A million animals...

Smoon

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Hi there, this is my first post, and I'd like anyone's thoughts on a philosophical conundrum I've been asked by a colleague. The question is: "if I had to eat meat to save a million animal's lives, would you?". This one has me slightly stumped on how to reply! Any ideas? Thanks in advance :)
 

mavrick45

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pragmatically speaking, the life of many outweigh the life of one
 
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Lou

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Hi there, this is my first post, and I'd like anyone's thoughts on a philosophical conundrum I've been asked by a colleague. The question is: "if I had to eat meat to save a million animal's lives, would you?". This one has me slightly stumped on how to reply! Any ideas? Thanks in advance :)
These kind of "philosophical" questions are typically bogus.
Presenting someone with a philosophical conundrum can sometimes lead to people better able to analyze and organize their thinking. Or it might be useful to demonstrate or reveal flaws or assumptions. Does this question appear to do either?

This particular question actually reminds me of a trap that is used to mess with people.

A good example is a very old joke. The joke actually has some historical context. Some people attribute it to Churchill. Some to Shaw.

anyway, it goes like this.

Man to woman: Would you sleep with me for one million dollars?
Woman: Sure.
Man: How about for ten dollars?
Woman: What do you think I am?
Man: We’ve already established what you are. All we’re doing is bargaining about price.​

Its the same thing with the million animals. It's trying to display inconsistency in values or morals.

there is at least one easy way to get out of this trap.
My favorite is the one used by economists.

Now, imagine that you offered me one million dollars to be a garbageman for a year. I would take it. But if you offered me $30K for the same time, I wouldn’t. The fact that I would take a million to be a garbageman doesn’t mean I’m a garbageman. The fact that a woman would take a million dollars to be a prostitute doesn’t mean she’s a prostitute.​

Philosophers actually have a name for this. I forget what it is but I bet later on today one of our resident philosophers will probably chime in.

Another thing about these kinds of questions is that most often they are used by "haters". I associate them with the "desert island" types of questions. They serve no practical value.

Now some philosophical conundrums do have practical value. As I mentioned to help analyze and organize your thinking. This kind of questions usually starts with a terrorist who knows the secret location or a trolley car driving on a track heading towards some people.

Now if you have a mean streak you can actually do a little studying and learn how to defend yourself against this kind of stuff. but for now, I suggest you don't play.
 

Emma JC

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Specious argument? is that the phrase you are looking for @Lou ?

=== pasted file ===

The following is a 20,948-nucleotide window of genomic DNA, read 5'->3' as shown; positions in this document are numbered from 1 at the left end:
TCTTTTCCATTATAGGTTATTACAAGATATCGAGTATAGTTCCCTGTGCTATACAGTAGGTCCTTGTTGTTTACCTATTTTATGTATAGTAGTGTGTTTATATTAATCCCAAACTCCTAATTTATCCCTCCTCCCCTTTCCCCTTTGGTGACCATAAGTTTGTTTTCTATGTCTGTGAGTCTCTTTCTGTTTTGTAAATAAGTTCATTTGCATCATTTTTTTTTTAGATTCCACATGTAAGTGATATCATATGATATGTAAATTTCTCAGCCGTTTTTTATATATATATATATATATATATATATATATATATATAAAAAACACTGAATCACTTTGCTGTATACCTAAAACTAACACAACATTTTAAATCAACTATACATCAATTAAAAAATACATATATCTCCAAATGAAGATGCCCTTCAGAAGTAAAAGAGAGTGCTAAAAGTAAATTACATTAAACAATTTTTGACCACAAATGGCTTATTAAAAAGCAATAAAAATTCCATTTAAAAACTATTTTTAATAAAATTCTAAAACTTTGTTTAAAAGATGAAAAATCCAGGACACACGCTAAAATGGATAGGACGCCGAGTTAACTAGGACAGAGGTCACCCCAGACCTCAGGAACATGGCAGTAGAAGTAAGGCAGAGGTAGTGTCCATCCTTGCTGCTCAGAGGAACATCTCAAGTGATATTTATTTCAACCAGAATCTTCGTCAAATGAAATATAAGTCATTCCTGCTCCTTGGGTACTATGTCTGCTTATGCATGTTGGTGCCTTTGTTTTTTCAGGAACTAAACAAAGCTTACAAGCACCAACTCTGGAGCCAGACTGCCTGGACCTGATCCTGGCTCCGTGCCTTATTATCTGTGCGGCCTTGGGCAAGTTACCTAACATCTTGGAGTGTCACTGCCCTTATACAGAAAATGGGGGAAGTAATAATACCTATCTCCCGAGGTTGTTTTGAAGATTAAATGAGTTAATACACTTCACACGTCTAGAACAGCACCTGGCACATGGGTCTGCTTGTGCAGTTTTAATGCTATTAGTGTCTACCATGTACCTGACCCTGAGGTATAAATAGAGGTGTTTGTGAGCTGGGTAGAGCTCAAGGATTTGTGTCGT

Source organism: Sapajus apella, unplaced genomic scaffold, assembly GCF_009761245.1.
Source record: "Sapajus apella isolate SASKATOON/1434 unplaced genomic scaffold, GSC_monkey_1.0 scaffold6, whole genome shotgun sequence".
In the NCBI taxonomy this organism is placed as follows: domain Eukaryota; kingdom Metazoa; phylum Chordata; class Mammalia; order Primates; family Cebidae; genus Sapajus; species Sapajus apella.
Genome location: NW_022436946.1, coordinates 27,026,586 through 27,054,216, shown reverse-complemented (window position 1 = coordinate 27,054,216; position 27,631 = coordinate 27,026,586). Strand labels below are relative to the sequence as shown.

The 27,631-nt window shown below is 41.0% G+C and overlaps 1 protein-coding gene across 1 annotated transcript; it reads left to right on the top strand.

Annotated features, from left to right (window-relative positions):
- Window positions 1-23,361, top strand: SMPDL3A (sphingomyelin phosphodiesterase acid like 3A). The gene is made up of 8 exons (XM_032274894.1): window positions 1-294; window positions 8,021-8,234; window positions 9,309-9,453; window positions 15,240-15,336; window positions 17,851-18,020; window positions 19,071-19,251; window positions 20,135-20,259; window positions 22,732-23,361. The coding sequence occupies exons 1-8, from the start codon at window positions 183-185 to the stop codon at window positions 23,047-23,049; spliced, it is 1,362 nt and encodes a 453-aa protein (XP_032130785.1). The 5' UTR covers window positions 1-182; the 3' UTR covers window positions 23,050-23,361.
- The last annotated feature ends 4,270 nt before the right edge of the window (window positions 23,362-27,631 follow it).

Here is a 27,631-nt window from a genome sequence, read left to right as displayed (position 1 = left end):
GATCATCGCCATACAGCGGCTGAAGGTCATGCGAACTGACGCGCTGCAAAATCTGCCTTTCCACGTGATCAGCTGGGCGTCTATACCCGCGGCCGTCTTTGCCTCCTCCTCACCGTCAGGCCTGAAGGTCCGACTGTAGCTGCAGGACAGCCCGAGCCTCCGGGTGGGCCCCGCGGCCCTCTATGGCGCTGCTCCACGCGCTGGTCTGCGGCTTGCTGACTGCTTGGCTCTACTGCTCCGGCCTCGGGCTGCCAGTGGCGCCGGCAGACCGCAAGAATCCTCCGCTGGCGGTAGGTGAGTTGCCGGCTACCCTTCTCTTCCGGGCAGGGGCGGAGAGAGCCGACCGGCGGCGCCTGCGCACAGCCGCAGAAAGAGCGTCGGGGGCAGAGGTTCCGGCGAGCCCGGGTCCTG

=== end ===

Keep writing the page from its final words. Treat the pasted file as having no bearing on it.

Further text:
specious argument - an argument that appears good at first view but is really fallacious
argument, statement - a fact or assertion offered as evidence that something is true; "it was a strong argument that his hypothesis was true"
vicious circle - an argument that assumes that which is to be proved
straw man, strawman - a weak or sham argument set up to be easily refuted
special pleading - an argument that ignores all unfavorable evidence

Emma JC
 

Lou

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I'm pretty sure I was not thinking of specious argument. but I'm glad you brought that up. that's a good one to know. I'm not sure that it is the most appropriate description.

I may have been thinking of a false dichotomy. but I just looked that up and I think the best term to describe this situation is "the false dilemma fallacy"


But maybe not. I'm just an amateur philosopher.

Anyway, I was just trying to come up with some snappy comebacks for Smoon.

"if I had to eat meat to save a million animal's lives, would you?".

Of course, the first one I came up with seems totally obvious: How could that even happen?
 
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Emma JC

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Anyway, I was just trying to come up with some snappy comebacks for Smoon.

"if you had to eat meat to save a million animal's lives, would you?".

Of course, the first one I came up with seems totally obvious: How could that even happen?
Exactly, which is why it is fallacious!

If you could eat no meat and save 10 animals lives in your lifetime, would you?

Emma JC
 
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Forest Nymph

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The reason this problem has no utility is because non human animals don't possess the same ego or worldly power as an evil man.

Sure I'd kill a genocidal maniac, perhaps even someone particularly culpable for climate change, to save a million people.

But eating one pig or cow has no similar outcome. In fact if one human had the power to save a million animals but only on the condition that you eat meat in front of her, there's more utility in offing her than eating the chicken.
 
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